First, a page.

In early October, Mr. Westergaard, the Danish cartoonist who drew a picture of the Islamic prophet with a bomb in his turban four years ago, visited Princeton and Yale, two of America’s top universities, to speak to students, who are supposed to be tomorrow’s elite. The students did not feel any sympathy - indeed, were almost hostile - towards Mr. Westergaard, an artist who has been living under constant police protection since he drew a cartoon of Muhammad, the founder of Islam, four years ago.
“My cartoon,” Mr. Westergaard said, “was an attempt to expose those fanatics who have justified a great number of bombings, murders and other atrocities with reference to the sayings of their prophet. If many Muslims thought that their religion did not condone such acts, they might have stood up and declared that the men of violence had misrepresented the true meaning of Islam. Very few of them did so.”
On the contrary, as if to prove that Mr. Westergaard had hit the raw nerve of Islam, he had to go into hiding when Muslim radicals threatened to kill him for “insulting” their prophet. He and his wife lived in more than ten different government-provided safe houses before the Danish authorities turned his own house into a bunker, with electronic surveillance cameras, bullet-proof windows, steel doors and a panic room.
Mr. Westergaard arrived at both Princeton and Yale, heavily guarded by policemen. Ten officers kept watch inside the room - with more on guard outside - when he addressed his audience in Princeton. Such is life for Mr. Westergaard these days. “When, early in September 2005, I got a brief request from my editor to draw my impression of the prophet Muhammad, I had little idea of what I was getting myself into,” he told the students.
The Danish cartoon affair led to riots and attacks on Danish embassies and properties in Islamic countries, resulting in the death of over 130 people. The threats against Mr. Westergaard are still as imminent as they were four years ago. Last year, the Danish police arrested two Tunisians who were planning to force their way into the Westergaard home and assassinate the cartoonist. “I have been living under police protection and I expect to do so for the rest of my life,” Mr. Westergaard told his audience at Princeton and Yale.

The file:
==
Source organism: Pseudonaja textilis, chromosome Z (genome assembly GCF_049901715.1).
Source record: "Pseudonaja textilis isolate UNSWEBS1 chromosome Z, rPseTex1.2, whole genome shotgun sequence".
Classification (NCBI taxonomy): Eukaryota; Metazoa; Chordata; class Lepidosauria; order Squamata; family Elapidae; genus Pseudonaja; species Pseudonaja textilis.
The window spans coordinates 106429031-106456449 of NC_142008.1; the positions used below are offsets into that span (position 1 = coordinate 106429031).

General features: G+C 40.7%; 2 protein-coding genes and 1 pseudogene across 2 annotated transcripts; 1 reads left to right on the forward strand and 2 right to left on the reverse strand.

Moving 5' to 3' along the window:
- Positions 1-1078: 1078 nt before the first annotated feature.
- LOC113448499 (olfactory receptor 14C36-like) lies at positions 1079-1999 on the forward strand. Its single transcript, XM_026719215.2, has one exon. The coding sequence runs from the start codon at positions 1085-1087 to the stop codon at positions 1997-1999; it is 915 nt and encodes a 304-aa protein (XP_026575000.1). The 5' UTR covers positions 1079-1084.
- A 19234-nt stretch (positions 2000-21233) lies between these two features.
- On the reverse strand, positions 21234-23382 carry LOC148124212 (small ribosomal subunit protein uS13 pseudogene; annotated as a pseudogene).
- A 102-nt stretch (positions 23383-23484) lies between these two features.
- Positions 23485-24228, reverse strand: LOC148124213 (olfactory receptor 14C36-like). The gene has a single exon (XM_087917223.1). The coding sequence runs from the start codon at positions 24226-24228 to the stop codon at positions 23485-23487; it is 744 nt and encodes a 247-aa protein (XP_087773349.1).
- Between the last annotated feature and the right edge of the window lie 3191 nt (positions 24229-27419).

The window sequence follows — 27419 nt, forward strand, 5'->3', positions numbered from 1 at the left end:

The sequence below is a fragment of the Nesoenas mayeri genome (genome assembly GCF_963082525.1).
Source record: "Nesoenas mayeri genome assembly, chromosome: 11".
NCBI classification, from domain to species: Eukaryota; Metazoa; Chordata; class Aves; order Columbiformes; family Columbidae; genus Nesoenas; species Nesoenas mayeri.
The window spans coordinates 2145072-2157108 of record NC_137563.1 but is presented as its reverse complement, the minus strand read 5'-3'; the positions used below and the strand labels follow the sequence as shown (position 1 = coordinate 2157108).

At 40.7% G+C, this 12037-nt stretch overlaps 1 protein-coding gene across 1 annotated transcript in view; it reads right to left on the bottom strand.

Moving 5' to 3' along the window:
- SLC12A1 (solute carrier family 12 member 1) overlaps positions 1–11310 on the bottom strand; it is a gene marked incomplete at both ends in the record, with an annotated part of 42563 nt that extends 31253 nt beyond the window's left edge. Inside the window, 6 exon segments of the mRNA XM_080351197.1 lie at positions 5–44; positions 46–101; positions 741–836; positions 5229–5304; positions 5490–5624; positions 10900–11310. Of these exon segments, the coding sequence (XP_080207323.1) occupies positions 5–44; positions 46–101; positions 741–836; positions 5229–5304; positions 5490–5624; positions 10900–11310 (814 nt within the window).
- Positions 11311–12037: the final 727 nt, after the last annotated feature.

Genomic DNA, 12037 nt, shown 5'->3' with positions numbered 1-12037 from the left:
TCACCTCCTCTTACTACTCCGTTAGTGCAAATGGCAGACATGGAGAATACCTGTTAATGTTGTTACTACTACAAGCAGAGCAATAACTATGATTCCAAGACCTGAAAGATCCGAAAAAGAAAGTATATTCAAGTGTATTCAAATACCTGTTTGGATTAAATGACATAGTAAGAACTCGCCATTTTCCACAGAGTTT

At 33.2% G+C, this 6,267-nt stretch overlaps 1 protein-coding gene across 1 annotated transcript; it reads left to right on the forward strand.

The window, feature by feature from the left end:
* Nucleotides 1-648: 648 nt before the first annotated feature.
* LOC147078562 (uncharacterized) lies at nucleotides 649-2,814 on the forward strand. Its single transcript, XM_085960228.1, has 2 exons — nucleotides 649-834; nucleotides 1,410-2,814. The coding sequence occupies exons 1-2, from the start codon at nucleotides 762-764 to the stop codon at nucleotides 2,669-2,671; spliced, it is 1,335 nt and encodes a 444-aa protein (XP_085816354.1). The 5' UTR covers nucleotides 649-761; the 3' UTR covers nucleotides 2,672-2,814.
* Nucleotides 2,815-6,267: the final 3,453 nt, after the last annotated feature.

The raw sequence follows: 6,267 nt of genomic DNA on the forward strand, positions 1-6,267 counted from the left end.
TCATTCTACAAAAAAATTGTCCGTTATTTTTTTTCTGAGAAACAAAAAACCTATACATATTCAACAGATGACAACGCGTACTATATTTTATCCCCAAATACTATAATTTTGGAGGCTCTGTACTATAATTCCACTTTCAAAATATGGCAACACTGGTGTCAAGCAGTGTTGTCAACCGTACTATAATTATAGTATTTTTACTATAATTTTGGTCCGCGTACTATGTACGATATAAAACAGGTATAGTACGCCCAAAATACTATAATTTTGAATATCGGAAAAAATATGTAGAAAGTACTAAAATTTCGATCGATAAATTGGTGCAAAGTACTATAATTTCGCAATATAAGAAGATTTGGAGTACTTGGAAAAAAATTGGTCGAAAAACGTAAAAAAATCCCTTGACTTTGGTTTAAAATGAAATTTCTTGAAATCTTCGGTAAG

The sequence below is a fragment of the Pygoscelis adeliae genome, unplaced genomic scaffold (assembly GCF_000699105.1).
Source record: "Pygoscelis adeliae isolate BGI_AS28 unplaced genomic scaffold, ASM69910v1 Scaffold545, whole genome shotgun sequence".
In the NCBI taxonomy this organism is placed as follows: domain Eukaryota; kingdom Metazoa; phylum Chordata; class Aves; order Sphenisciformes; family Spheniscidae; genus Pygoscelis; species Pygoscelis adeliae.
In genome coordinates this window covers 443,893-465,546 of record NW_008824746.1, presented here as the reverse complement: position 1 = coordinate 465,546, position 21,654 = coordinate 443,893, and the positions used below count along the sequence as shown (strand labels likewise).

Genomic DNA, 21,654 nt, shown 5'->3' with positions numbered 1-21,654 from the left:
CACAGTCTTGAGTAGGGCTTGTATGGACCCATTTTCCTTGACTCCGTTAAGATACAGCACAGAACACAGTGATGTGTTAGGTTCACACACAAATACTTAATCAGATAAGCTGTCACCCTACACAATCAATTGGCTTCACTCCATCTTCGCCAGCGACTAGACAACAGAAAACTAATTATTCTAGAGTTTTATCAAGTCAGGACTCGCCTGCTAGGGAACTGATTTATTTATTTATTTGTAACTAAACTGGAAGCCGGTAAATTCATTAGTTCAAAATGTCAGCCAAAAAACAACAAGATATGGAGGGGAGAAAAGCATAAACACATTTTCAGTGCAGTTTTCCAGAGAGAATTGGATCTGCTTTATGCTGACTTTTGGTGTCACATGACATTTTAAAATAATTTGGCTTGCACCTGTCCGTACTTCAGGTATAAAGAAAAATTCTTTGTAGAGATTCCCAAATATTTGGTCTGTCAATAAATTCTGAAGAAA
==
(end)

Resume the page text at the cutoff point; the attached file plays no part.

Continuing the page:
The Danish cartoon affair has become the most important free speech cause of our time. As the right to free speech is indivisible, it includes, as Mr. Westergaard said at Princeton and Yale, “the right to treat Islam, Muhammad and Muslims exactly as you would any other religion, prophet or group of believers. If we no longer had that right, one could only conclude that the country had succumbed to de facto sharia law.”
Despite their displeasure with the cartoon Mr. Westergaard had drawn, Danish politicians have stood by him, refusing to criticize him -- let alone apologize for his drawing -- and providing him constant protection against his would-be assassins.
How would the American establishment react, however, if confronted with a similar case? American newspapers have refused to reprint his cartoons, even as illustrations to articles about the case. Yale University Press has published a whole book about the affair, without showing the cartoon. While an image of the cartoon was projected on a screen during Kurt Westergaard’s talk at Princeton, the university authorities at Yale refused to do so when Mr. Westergaard was giving his talk there. They told Mr. Westergaard that they would only allow the cartoon to be shown in a separate room, “so that students who do not want to see it, do not have to see it,” thereby treating the drawing as they would treat a vile piece of pornography. As it turned out, however, the cartoon was not even shown in a separate room.
Despite the price he and his wife have had to pay, the 74-year old artist does not regret that he drew the cartoon. He has also consistently refused to apologize to those whose feelings he might have hurt. To him, it is a matter of principle. “Free speech must have limits, but these limits should be determined by law and by precedents established by the courts. [ ] My cartoon was well within the law, and nobody except some fanatical Muslims said otherwise. As a matter of fact, 22 Muslim organizations in Denmark went to court in an attempt to get the cartoons censored. The case was dismissed as groundless. Then there is the matter of taste and good manners. Here, I must also plead my innocence. My cartoon was construed as an attempt to hurt the feelings of every Muslim in the world. That was never my intention.”